Benefits of Matter

The foundation of Matter is a common verdict that smart home technology ought to be safe, dependable, and easy to use. Matter will facilitate communication between smart home devices, mobile apps, and cloud services by building on Internet Protocol (IP), and it will specify a particular set of IP-based networking technologies for device certification.

For Consumers

Matter is the promising future that smart gadgets function consistently with one another, taking the uncertainty out of the purchase process. Because of that confidence, one can select from a broader variety of the brands one prefers and enjoys the pleasure of a connected home that is safe and easy to use.

For Developers

Matter is an IP-based, unified connection protocol that keeps you focused on creating cutting-edge solutions and expediting approaches to market. It helps you connect to and construct secure, dependable IoT networks.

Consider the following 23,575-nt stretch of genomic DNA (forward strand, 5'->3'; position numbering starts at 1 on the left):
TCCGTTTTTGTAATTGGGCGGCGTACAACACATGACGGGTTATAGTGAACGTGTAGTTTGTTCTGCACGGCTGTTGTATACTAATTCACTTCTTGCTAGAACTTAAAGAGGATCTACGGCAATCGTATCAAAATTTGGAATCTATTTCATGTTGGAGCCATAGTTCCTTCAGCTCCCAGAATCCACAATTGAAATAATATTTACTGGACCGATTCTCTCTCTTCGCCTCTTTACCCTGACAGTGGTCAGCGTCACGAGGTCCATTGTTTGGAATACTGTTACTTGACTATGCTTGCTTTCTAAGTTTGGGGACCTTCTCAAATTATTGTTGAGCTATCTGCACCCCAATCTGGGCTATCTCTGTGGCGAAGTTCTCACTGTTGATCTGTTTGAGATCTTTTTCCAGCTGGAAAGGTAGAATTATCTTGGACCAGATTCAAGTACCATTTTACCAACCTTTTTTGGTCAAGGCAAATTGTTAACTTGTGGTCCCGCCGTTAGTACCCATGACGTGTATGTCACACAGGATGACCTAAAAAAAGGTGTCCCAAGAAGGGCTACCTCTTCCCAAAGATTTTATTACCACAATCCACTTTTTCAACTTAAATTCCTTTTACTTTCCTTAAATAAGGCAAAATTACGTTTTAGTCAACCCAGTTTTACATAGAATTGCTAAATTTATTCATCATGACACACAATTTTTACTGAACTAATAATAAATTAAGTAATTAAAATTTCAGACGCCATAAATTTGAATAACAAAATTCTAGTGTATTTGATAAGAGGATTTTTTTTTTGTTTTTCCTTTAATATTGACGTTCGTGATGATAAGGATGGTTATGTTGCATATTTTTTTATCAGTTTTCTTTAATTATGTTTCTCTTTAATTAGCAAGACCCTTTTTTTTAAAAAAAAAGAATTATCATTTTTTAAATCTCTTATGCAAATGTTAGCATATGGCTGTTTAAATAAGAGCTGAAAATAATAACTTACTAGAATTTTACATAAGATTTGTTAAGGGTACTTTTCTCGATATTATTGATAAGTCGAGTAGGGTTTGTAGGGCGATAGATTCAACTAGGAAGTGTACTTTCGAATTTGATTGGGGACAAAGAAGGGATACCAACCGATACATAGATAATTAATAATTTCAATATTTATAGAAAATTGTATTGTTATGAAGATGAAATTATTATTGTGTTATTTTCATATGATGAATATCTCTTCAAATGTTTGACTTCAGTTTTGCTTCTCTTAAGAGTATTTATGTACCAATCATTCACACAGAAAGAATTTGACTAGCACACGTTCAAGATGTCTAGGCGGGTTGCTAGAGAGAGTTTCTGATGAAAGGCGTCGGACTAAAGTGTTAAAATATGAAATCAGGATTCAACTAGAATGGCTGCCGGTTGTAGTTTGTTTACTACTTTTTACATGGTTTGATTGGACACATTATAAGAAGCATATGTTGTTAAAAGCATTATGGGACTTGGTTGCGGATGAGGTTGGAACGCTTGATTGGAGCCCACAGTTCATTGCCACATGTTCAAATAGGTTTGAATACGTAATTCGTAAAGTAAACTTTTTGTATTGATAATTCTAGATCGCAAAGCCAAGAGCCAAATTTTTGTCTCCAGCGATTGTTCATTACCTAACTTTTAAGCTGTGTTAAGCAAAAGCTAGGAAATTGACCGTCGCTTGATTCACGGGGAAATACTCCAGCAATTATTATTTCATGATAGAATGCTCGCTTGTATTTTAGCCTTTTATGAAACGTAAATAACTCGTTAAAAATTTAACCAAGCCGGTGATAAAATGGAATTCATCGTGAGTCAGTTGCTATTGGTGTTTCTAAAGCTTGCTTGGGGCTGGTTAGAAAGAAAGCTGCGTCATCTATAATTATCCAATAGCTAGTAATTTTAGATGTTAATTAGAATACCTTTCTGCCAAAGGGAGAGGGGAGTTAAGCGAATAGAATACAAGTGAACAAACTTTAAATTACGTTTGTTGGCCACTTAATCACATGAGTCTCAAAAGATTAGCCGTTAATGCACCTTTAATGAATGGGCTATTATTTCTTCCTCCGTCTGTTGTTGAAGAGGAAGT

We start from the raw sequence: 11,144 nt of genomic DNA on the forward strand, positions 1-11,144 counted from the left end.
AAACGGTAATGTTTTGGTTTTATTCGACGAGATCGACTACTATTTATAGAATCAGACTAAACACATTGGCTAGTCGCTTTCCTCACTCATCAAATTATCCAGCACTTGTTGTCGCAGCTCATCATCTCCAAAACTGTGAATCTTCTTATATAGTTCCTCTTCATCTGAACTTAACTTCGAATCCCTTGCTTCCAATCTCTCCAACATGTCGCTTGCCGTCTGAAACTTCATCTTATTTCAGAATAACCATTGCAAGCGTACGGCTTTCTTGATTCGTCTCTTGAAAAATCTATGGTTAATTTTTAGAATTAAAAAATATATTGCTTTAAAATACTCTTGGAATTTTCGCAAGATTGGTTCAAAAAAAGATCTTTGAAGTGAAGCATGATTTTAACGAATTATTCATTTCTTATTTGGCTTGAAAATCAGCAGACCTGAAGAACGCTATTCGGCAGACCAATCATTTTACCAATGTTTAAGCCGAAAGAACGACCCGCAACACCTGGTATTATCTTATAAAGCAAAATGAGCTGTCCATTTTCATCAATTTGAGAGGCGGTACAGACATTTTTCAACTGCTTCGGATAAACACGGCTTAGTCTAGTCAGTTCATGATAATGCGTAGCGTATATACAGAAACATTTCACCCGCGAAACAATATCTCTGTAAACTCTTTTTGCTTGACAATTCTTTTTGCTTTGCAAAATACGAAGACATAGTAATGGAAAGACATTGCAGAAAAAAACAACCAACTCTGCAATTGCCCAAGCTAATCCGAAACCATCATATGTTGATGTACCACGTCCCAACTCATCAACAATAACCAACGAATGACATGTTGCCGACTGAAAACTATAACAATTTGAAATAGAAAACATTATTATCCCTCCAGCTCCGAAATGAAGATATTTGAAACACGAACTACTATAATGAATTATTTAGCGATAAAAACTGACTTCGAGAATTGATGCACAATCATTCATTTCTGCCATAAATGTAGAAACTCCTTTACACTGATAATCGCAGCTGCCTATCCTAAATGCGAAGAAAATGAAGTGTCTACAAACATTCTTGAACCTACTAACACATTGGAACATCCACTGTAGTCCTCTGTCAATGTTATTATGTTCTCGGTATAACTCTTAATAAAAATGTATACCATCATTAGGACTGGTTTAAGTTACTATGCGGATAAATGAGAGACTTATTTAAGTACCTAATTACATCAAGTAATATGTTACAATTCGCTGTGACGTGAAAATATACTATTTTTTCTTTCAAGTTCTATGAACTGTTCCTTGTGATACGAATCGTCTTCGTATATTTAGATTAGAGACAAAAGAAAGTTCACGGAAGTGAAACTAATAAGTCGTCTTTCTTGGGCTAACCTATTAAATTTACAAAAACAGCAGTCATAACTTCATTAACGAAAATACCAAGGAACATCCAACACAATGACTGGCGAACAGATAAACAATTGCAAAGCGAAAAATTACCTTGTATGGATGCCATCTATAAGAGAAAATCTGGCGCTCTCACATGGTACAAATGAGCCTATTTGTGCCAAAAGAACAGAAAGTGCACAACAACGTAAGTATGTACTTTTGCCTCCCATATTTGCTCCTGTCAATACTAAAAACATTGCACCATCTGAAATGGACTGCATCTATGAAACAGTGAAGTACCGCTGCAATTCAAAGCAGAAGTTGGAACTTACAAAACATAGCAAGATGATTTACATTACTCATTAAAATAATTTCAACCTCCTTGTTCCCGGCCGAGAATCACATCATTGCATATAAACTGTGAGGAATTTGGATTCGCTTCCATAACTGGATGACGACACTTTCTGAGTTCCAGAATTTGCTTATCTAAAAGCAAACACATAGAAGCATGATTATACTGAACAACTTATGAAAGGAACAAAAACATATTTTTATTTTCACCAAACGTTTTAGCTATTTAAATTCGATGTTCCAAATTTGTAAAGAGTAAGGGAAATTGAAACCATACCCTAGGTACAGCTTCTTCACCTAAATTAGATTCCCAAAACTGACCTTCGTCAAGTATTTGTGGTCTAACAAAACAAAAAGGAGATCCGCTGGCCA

For retailers

By streamlining the purchase process, bringing the smart home category to more merchants, and reducing operational expenses. Matter is the dependable IoT compatibility standard that propels every smart home development.

Matter Timeline

Amazon, Apple, Google, Samsung SmartThings, and the Zigbee Alliance announced their partnership and the establishment of the Project Connected Home over IP working group on December 18, 2019.

The ambitious project, Matter, which seeks to integrate the many ecosystems and gadgets found in the smart home, has experienced multiple delays. Project CHIP, as it was previously known, was originally supposed to be released in late 2020 after being revealed in late 2019 with a release date of late 2020. After a rebranding as Matter in August 2021, the release date was postponed until mid-2022. The launch has now been delayed until fall 2022, only three months after we anticipated seeing the first Matter gadgets arrive.